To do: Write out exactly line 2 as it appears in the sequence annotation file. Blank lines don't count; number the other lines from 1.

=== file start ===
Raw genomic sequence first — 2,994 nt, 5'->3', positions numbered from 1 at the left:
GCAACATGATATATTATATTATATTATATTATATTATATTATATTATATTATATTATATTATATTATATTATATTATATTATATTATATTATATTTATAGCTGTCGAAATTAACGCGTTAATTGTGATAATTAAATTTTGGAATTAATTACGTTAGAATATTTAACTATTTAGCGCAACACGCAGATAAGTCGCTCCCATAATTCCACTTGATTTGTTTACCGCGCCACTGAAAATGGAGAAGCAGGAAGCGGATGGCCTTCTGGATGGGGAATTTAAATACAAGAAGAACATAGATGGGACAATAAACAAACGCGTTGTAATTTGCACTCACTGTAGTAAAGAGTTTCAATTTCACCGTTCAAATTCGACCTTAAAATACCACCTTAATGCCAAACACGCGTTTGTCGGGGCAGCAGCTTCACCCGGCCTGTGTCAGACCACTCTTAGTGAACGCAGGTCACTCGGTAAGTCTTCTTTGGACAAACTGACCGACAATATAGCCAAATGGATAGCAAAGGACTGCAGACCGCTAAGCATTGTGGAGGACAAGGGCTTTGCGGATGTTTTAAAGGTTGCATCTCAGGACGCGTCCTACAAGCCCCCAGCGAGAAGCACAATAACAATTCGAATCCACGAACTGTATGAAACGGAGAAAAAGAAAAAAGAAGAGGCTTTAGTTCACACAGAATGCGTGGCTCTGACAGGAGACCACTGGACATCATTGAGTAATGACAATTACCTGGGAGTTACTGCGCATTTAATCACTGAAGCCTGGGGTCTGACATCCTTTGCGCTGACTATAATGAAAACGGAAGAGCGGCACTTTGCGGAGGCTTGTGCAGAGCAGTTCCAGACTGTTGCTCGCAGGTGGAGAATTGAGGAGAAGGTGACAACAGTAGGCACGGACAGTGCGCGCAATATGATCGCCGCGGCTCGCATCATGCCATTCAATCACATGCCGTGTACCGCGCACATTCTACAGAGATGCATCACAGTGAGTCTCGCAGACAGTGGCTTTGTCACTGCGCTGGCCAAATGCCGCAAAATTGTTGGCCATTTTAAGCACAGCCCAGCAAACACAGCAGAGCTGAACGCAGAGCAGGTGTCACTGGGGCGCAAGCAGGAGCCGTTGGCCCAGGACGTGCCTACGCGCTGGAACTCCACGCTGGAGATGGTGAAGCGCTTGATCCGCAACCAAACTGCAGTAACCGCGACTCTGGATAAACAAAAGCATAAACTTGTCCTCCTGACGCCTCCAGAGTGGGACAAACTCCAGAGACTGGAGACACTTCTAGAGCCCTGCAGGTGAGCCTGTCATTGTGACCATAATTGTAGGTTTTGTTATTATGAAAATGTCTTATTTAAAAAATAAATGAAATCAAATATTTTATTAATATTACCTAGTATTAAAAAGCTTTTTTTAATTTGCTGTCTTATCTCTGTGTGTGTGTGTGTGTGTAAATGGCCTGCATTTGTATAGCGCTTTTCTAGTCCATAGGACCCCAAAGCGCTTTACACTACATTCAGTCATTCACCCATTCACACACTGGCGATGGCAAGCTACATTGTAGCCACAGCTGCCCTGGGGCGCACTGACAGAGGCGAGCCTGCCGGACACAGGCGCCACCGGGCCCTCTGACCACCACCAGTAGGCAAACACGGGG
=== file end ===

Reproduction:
GCAACATGATATATTATATTATATTATATTATATTATATTATATTATATTATATTATATTATATTATATTATATTATATTATATTATATTATATTTATAGCTGTCGAAATTAACGCGTTAATTGTGATAATTAAATTTTGGAATTAATTACGTTAGAATATTTAACTATTTAGCGCAACACGCAGATAAGTCGCTCCCATAATTCCACTTGATTTGTTTACCGCGCCACTGAAAATGGAGAAGCAGGAAGCGGATGGCCTTCTGGATGGGGAATTTAAATACAAGAAGAACATAGATGGGACAATAAACAAACGCGTTGTAATTTGCACTCACTGTAGTAAAGAGTTTCAATTTCACCGTTCAAATTCGACCTTAAAATACCACCTTAATGCCAAACACGCGTTTGTCGGGGCAGCAGCTTCACCCGGCCTGTGTCAGACCACTCTTAGTGAACGCAGGTCACTCGGTAAGTCTTCTTTGGACAAACTGACCGACAATATAGCCAAATGGATAGCAAAGGACTGCAGACCGCTAAGCATTGTGGAGGACAAGGGCTTTGCGGATGTTTTAAAGGTTGCATCTCAGGACGCGTCCTACAAGCCCCCAGCGAGAAGCACAATAACAATTCGAATCCACGAACTGTATGAAACGGAGAAAAAGAAAAAAGAAGAGGCTTTAGTTCACACAGAATGCGTGGCTCTGACAGGAGACCACTGGACATCATTGAGTAATGACAATTACCTGGGAGTTACTGCGCATTTAATCACTGAAGCCTGGGGTCTGACATCCTTTGCGCTGACTATAATGAAAACGGAAGAGCGGCACTTTGCGGAGGCTTGTGCAGAGCAGTTCCAGACTGTTGCTCGCAGGTGGAGAATTGAGGAGAAGGTGACAACAGTAGGCACGGACAGTGCGCGCAATATGATCGCCGCGGCTCGCATCATGCCATTCAATCACATGCCGTGTACCGCGCACATTCTACAGAGATGCATCACAGTGAGTCTCGCAGACAGTGGCTTTGTCACTGCGCTGGCCAAATGCCGCAAAATTGTTGGCCATTTTAAGCACAGCCCAGCAAACACAGCAGAGCTGAACGCAGAGCAGGTGTCACTGGGGCGCAAGCAGGAGCCGTTGGCCCAGGACGTGCCTACGCGCTGGAACTCCACGCTGGAGATGGTGAAGCGCTTGATCCGCAACCAAACTGCAGTAACCGCGACTCTGGATAAACAAAAGCATAAACTTGTCCTCCTGACGCCTCCAGAGTGGGACAAACTCCAGAGACTGGAGACACTTCTAGAGCCCTGCAGGTGAGCCTGTCATTGTGACCATAATTGTAGGTTTTGTTATTATGAAAATGTCTTATTTAAAAAATAAATGAAATCAAATATTTTATTAATATTACCTAGTATTAAAAAGCTTTTTTTAATTTGCTGTCTTATCTCTGTGTGTGTGTGTGTGTGTAAATGGCCTGCATTTGTATAGCGCTTTTCTAGTCCATAGGACCCCAAAGCGCTTTACACTACATTCAGTCATTCACCCATTCACACACTGGCGATGGCAAGCTACATTGTAGCCACAGCTGCCCTGGGGCGCACTGACAGAGGCGAGCCTGCCGGACACAGGCGCCACCGGGCCCTCTGACCACCACCAGTAGGCAAACACGGGG